Another principle affecting education is the new conception of the relation of the individual to the nation because of the immediate demands of the war. As public opinion changes, as the lessons forced on the people by the war are learned, education necessarily reflects these changes. The war has emphasized not only the matter of duties and obligations, but the principle of obedience and the performance of definite and often disagreeable tasks. This is in contrast to the notion present in the educational philosophy of the past generation, that pupils should do only those things which interest them. The exacting demands of war and the performance of uncongenial tasks required as a part of the training to gain skill and knowledge; the subordination of the individual to the group, to gain efficiency and success — these principles tend to react on educational philosophy, methods of instruction and the requirements made of the pupil. The effect on public opinion of the campaign for saving and economizing in money, time, food and clothing tends also to influence school practice and ideals.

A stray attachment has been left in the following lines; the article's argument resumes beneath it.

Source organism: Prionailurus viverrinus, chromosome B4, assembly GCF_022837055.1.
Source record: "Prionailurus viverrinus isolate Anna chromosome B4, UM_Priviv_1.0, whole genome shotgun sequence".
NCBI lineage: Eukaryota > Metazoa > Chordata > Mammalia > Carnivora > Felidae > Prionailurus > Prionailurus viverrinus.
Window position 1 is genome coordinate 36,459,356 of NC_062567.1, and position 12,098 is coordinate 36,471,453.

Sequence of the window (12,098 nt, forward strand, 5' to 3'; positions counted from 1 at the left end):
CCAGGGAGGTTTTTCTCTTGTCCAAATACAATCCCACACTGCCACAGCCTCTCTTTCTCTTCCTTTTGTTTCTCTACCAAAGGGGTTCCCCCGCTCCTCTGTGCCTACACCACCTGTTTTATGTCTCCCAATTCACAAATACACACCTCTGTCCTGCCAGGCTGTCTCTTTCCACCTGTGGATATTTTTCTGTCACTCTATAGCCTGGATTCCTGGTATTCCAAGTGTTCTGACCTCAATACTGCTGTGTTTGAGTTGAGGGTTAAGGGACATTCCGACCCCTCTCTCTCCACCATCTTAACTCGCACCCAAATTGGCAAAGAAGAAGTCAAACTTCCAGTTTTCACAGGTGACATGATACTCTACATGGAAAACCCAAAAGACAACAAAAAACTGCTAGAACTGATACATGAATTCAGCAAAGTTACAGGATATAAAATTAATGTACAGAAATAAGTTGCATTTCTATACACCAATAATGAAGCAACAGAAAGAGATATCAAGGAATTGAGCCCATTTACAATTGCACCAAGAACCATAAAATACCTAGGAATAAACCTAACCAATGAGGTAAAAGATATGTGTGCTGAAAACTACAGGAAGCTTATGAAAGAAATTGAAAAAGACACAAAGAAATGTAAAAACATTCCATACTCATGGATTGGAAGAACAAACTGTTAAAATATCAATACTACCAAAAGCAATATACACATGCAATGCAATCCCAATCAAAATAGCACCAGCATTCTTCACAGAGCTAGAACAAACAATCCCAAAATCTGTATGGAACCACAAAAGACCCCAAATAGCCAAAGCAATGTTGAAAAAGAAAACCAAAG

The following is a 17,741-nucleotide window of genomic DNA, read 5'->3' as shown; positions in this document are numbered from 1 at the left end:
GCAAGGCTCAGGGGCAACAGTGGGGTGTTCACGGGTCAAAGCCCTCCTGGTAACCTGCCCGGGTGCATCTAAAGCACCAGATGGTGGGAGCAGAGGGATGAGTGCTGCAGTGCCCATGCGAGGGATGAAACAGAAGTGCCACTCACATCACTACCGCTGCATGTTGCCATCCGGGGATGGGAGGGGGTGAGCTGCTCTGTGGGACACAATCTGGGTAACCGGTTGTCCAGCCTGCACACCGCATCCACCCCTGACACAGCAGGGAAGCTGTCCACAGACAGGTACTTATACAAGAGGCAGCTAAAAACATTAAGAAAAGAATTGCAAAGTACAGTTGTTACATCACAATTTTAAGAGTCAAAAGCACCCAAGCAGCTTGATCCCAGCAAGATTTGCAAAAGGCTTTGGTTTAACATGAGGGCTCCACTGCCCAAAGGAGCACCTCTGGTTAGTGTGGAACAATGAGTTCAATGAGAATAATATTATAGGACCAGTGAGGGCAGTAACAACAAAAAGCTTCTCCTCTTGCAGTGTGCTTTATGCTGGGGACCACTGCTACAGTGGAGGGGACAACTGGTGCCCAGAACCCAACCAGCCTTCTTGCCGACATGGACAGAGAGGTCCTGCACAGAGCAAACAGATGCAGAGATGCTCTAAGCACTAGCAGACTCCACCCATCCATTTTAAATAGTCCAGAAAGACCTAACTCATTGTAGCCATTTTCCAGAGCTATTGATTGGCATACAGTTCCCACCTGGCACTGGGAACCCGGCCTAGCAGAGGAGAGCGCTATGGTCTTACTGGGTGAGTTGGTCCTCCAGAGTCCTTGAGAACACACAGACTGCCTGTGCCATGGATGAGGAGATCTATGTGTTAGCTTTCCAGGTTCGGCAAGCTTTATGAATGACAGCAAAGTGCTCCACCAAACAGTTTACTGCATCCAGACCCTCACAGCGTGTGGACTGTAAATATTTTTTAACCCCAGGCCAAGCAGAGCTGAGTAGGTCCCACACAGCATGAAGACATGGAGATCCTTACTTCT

Broadly speaking, the war has emphasized two types of education which compete more and more with the older cultural variety. The first grows out of the emphasis on national ideals and interests, and the duties and obligations of citizens to the nation in peace and war. This may be called the new social-civic education which has for its basis the socialization of the pupil through the study of the social sciences, history, civics, economics and sociology. It is through emphasis on these subjects that the pupils can be taught to take the social rather than the individual point of view; to become interested in, and to sacrifice for, the interests of the group. The new interest in history and civics is the first outcome of this force. It is agreed that the subject of history assumes great importance because the ideals for which we are fighting must necessarily be taught to the present generation. This calls for a revaluation of our own history as well as a broader study of the origin and development of our cultural and political institutions, and the development of democratic ideas. It also calls for a more complete knowledge of the history of the nations opposed to us, their psychology, philosophy, political systems and aims. It calls for a broader study of the history of those nations with whom we are allied in the war. It calls for a restudy of onr own history, especially with respect to an understanding of out indebtedness to England for the origin of many of our institutions and much of our culture, to remove false prejudice and to show how under the forms of monarchy England is a democracy. The final attitude of the United States at the peace conference and in future efforts to preserve the world peace must, in the last analysis, be determined by public opinion. An enlightened public opinion is impossible unless historical conceptions are present in the minds of the people, sufficient for them to recognize what is just and right for the future existence of the nations and peoples who are concerned in the world peace. If the people of the United States are to help safeguard the world for democracy, it is obvious that the historical background of the struggle for democracy in the past and the manner in which nations have reacted to that struggle must be thoroughly understood.